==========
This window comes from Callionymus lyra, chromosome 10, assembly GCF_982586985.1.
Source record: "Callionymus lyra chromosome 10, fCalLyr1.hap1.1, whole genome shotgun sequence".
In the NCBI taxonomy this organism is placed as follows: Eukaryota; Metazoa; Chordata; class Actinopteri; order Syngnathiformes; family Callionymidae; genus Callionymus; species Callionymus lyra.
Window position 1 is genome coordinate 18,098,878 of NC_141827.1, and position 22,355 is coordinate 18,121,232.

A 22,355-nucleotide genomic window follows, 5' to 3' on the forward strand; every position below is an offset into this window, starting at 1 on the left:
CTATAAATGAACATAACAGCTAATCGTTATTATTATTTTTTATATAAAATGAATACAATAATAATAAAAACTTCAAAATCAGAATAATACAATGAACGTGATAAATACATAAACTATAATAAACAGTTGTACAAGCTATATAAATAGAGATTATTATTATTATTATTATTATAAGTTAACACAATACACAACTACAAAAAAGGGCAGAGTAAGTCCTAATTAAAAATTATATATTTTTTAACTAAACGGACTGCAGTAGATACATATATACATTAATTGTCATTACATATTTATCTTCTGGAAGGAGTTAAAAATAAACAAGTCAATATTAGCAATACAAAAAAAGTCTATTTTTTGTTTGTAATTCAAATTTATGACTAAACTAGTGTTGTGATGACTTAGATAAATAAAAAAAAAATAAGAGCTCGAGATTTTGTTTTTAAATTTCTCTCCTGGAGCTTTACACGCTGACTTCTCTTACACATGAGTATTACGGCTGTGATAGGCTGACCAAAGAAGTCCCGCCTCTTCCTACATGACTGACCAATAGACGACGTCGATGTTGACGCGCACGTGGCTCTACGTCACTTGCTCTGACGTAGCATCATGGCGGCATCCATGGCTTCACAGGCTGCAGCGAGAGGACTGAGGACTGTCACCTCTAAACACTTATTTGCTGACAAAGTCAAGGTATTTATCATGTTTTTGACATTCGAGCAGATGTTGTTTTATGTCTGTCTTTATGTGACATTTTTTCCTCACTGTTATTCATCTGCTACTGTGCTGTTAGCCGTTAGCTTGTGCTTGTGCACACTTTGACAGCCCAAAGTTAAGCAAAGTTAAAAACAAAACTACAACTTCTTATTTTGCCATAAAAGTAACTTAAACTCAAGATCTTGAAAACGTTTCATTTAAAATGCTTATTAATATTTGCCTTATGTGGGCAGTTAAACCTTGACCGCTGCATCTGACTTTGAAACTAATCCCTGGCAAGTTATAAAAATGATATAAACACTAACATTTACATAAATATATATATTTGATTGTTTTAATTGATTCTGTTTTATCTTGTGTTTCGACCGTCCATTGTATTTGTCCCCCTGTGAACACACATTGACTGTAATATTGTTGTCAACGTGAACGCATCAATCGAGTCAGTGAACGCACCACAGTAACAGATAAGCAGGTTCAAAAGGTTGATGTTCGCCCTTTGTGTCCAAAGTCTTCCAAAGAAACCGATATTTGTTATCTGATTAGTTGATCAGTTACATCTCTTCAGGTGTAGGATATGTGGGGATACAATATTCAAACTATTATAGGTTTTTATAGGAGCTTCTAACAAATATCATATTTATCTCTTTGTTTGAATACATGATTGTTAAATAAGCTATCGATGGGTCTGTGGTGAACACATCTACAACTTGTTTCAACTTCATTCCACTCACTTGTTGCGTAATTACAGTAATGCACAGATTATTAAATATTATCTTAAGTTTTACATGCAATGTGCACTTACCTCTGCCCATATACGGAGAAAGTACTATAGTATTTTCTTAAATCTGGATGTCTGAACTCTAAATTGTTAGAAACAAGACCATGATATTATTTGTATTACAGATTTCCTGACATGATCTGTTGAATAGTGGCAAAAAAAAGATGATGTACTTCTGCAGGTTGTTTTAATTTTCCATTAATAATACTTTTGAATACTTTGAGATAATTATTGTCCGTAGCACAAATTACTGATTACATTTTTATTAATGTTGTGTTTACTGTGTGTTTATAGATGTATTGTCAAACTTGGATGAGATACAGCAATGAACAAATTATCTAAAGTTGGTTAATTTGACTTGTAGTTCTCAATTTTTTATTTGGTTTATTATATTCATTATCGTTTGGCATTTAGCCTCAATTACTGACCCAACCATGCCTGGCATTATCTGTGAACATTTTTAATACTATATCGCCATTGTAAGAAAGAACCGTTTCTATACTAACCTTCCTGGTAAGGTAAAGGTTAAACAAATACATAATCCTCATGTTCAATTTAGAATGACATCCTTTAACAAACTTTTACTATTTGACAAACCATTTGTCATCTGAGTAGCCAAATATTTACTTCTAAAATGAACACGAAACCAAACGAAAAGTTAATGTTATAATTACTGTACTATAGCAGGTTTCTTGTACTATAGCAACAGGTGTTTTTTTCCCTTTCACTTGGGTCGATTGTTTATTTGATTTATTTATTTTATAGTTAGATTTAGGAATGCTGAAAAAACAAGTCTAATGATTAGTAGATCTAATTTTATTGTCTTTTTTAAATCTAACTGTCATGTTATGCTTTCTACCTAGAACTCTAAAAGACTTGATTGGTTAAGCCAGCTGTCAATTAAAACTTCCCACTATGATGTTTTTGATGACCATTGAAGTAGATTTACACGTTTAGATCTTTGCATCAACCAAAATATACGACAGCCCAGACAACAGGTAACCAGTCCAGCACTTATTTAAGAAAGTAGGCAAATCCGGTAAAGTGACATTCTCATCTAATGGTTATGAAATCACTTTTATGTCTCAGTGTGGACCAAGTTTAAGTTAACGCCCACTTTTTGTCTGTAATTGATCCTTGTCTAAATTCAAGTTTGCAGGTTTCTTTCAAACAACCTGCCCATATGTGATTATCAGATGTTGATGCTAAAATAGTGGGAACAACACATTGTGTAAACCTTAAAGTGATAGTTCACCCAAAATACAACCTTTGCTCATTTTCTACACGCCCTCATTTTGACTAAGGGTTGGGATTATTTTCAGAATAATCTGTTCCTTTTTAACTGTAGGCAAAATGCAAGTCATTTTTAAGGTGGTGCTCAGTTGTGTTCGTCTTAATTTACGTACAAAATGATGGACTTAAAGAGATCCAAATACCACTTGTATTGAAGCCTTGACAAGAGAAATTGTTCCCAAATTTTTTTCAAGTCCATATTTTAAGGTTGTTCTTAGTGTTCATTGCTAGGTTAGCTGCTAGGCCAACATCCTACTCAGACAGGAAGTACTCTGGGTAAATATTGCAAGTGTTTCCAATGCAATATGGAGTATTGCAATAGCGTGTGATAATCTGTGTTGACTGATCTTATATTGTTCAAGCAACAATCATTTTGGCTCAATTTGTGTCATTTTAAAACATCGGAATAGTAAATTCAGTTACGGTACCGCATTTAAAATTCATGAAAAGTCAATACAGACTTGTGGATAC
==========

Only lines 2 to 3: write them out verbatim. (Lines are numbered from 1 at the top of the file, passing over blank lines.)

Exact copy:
Source record: "Callionymus lyra chromosome 10, fCalLyr1.hap1.1, whole genome shotgun sequence".
In the NCBI taxonomy this organism is placed as follows: Eukaryota; Metazoa; Chordata; class Actinopteri; order Syngnathiformes; family Callionymidae; genus Callionymus; species Callionymus lyra.